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Poll Results: Which 'Elements of Programming Style' Are Totally Wrong? [125 responses]

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Poll Results: Which 'Elements of Programming Style' Are Totally Wrong? [125 responses]

Don't let anyone tell you there's nothing new under the programming sun. Sometimes even Brian Kernighan overdoes it. More insights to follow...

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Last week we asked what you thought of Kernighan and Plauger's classic Elements of Programming Style. 125 responded, which doesn't strongly represent the whole world's developer population (if the sample were totally randomly selected from all developers in the world (which it isn't), and if the one-question poll had only two answer options, then at a 95% confidence level the confidence interval would be a pretty big 9), but results are worth examining at least to understand our own community better.

Full results are embedded below and accessible here. Three points worth calling out at first pass:

  1. Most {strongly|null} disagreed-with principle (45%): Write first in easy-to-understand pseudo language; then translate into whatever language you have to use. Maybe K&P proposed this in (pre-OO) 1974 because procedural code makes higher-level understanding difficult. Also unclear whether respondents took 'pseudo language' to include non-source symbol systems like UML (which also serve the 'get it before implementing it' goal) or just code read linearly by compiler/interpreter -- but guessing the 'pseudo' sounded enough like 'pseudo-code' not to mean boxes and arrows.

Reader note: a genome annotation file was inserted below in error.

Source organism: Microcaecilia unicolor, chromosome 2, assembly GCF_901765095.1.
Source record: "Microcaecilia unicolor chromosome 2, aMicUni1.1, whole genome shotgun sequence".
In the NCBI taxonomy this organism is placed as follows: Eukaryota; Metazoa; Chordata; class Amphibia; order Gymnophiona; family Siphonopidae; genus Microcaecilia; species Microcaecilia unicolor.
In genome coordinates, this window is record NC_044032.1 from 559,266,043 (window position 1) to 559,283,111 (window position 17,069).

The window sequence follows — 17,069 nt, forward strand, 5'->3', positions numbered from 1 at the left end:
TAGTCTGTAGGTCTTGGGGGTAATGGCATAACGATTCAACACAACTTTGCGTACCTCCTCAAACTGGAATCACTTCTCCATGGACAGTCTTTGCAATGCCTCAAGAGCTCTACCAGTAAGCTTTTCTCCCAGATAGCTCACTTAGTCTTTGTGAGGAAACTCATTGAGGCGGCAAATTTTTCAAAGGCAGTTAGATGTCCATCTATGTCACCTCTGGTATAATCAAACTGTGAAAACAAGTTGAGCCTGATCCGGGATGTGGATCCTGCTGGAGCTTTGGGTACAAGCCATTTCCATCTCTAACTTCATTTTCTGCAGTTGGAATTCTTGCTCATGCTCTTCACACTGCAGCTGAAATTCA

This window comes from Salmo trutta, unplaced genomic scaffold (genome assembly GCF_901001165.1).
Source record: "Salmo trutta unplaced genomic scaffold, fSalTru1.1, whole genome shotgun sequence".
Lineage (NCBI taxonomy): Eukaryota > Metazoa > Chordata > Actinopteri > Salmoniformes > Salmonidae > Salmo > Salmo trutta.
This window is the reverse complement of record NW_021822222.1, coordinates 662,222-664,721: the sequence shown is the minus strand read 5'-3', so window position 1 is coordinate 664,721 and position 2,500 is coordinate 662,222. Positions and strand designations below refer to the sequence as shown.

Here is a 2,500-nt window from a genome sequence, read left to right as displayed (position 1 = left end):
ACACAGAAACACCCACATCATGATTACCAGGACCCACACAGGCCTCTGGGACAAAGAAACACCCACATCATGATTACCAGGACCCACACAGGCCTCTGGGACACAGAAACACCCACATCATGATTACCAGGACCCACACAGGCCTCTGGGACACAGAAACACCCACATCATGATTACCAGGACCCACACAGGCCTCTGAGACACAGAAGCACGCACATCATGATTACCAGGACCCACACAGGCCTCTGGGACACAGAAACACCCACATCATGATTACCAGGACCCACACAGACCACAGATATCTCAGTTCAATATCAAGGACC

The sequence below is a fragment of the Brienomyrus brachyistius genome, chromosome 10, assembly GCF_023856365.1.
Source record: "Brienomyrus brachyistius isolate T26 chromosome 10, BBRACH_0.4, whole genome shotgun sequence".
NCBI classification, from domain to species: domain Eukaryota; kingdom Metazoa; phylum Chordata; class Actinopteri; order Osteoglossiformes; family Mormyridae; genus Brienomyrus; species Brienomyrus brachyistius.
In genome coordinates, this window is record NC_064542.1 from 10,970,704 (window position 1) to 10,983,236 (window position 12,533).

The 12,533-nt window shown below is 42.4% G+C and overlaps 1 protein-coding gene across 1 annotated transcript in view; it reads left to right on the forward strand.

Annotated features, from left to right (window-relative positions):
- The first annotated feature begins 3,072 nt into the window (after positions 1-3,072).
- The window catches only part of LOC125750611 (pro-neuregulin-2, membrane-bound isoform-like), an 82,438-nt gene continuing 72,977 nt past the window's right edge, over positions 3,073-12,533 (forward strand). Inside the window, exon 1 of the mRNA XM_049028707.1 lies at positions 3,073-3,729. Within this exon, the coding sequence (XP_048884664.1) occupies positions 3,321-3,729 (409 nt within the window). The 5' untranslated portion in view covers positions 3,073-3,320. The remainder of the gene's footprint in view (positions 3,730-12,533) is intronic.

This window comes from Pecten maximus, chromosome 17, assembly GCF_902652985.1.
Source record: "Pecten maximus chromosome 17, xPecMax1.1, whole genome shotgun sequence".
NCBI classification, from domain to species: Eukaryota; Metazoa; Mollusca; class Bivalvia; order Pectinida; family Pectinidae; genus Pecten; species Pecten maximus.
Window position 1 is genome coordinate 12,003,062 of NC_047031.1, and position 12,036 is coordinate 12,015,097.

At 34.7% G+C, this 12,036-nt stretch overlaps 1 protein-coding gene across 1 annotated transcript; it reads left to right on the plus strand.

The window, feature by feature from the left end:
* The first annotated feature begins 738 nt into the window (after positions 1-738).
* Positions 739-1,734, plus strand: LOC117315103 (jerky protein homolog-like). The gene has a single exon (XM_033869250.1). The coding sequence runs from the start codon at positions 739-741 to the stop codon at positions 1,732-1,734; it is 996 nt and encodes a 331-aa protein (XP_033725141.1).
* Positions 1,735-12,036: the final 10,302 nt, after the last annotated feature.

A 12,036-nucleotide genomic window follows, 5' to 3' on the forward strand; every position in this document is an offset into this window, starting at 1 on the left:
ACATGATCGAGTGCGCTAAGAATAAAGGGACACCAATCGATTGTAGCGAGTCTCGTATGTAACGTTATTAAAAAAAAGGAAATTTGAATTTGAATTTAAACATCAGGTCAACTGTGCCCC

2. Interesting 'most {strongly|null} disagreed-with' runner-up: Avoid too many temporary variables (22%). True, this is worse for DMA languages (rollin' a little calloc(), oops forgot to  free()) and less worrisome for memory-managed (we Java lovers might call them "high productivity") languages. Still can be readability issue (cognitive mismatch between human brain whose working memory doesn't exactly use named temp variables).

  3. The top ten most {strongly|null} agreed-with principles, except one (the DRY one), are all about human readability and maintainability, not algorithmic efficiency and not even very specific to computation (Say what you mean, simply and directly./Choose variable names that won't be confused./Replace repetitive expressions by calls to common functions./If a logical expression is hard to understand, try transforming it./Write and test a big program in small pieces./Modularize. Use procedures and functions./Write clearly -- don't be too clever./Make it right before you make it faster./Use variable names that mean something.).

Will keep digging and let you know what else we find. Anything about these answers immediately strike you?

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